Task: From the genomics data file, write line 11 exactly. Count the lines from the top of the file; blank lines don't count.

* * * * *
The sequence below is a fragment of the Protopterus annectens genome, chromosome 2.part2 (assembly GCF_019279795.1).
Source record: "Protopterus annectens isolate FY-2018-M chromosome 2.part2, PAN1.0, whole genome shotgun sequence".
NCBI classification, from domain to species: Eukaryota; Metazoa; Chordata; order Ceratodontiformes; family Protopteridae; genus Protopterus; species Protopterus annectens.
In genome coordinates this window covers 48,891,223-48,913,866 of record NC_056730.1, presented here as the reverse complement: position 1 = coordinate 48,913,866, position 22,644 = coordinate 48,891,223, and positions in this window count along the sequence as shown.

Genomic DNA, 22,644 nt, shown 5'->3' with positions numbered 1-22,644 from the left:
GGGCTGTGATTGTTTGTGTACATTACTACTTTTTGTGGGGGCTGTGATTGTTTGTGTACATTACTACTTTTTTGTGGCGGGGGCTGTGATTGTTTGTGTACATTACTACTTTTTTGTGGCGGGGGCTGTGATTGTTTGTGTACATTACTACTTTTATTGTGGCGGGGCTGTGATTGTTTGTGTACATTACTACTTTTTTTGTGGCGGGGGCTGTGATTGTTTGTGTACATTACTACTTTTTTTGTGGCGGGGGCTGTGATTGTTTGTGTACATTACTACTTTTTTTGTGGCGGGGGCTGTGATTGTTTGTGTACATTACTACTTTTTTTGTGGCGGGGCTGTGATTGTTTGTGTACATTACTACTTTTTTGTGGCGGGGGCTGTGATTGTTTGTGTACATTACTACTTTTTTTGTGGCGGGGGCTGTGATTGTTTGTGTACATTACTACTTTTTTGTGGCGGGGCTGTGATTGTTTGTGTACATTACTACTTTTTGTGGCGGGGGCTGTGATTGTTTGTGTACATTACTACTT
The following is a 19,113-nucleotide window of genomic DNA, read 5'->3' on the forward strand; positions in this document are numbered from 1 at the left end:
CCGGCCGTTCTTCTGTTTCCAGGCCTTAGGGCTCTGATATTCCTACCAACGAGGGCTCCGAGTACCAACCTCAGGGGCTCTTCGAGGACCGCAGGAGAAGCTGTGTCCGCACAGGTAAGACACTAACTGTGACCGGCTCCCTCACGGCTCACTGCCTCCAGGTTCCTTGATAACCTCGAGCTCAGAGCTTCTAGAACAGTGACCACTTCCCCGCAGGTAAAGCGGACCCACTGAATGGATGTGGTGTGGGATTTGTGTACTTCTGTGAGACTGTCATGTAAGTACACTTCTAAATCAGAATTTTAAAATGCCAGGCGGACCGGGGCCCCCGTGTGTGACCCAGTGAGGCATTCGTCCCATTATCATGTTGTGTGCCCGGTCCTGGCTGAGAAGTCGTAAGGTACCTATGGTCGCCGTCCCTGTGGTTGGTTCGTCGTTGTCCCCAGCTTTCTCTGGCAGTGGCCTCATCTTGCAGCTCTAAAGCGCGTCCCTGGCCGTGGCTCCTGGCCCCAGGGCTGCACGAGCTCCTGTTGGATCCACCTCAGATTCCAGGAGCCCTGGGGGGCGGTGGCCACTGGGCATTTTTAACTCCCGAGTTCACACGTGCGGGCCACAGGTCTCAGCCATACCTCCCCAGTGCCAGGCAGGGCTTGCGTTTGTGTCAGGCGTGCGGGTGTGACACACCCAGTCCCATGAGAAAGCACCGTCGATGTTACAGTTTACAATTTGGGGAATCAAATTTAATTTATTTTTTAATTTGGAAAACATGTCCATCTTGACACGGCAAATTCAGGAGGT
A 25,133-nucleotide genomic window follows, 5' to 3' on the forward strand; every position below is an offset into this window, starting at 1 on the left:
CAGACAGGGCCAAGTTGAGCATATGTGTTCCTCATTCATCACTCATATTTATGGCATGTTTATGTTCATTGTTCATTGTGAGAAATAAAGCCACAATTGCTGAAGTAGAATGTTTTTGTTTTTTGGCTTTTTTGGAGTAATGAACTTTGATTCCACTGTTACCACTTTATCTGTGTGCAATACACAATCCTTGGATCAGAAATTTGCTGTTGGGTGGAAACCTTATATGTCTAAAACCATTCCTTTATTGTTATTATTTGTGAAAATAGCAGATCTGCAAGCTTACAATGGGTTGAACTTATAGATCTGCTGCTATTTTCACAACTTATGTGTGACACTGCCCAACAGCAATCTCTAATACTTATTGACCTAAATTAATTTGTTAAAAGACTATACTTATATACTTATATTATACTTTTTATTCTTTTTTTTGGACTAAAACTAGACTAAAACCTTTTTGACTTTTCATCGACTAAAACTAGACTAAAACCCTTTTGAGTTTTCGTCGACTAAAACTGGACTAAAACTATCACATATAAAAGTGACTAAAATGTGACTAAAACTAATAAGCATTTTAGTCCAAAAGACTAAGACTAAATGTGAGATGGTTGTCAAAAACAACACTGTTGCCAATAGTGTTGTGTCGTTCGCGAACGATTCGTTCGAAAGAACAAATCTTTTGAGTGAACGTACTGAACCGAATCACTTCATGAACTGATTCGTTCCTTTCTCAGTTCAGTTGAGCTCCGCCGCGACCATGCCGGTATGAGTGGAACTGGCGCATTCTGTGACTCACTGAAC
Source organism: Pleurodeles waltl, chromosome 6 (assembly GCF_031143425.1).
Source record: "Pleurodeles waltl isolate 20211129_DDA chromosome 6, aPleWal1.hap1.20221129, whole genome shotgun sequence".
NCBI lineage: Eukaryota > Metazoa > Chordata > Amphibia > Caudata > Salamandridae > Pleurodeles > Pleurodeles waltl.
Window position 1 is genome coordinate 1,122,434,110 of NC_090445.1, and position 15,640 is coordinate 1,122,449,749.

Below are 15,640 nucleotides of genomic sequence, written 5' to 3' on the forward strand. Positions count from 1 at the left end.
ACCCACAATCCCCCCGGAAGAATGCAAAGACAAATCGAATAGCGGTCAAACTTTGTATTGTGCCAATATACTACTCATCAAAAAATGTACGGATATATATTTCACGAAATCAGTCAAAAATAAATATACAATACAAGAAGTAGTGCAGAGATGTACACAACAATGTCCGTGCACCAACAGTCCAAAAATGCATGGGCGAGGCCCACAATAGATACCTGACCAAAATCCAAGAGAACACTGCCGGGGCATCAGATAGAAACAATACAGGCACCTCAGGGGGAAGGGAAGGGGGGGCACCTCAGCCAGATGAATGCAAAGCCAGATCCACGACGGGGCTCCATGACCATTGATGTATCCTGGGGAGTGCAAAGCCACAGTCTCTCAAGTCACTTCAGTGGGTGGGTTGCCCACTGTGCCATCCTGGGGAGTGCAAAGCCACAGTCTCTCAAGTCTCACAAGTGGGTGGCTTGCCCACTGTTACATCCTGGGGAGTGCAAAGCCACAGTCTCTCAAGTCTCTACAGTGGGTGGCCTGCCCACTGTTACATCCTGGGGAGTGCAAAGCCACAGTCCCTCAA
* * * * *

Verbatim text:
Source organism: Pleurodeles waltl, chromosome 6 (assembly GCF_031143425.1).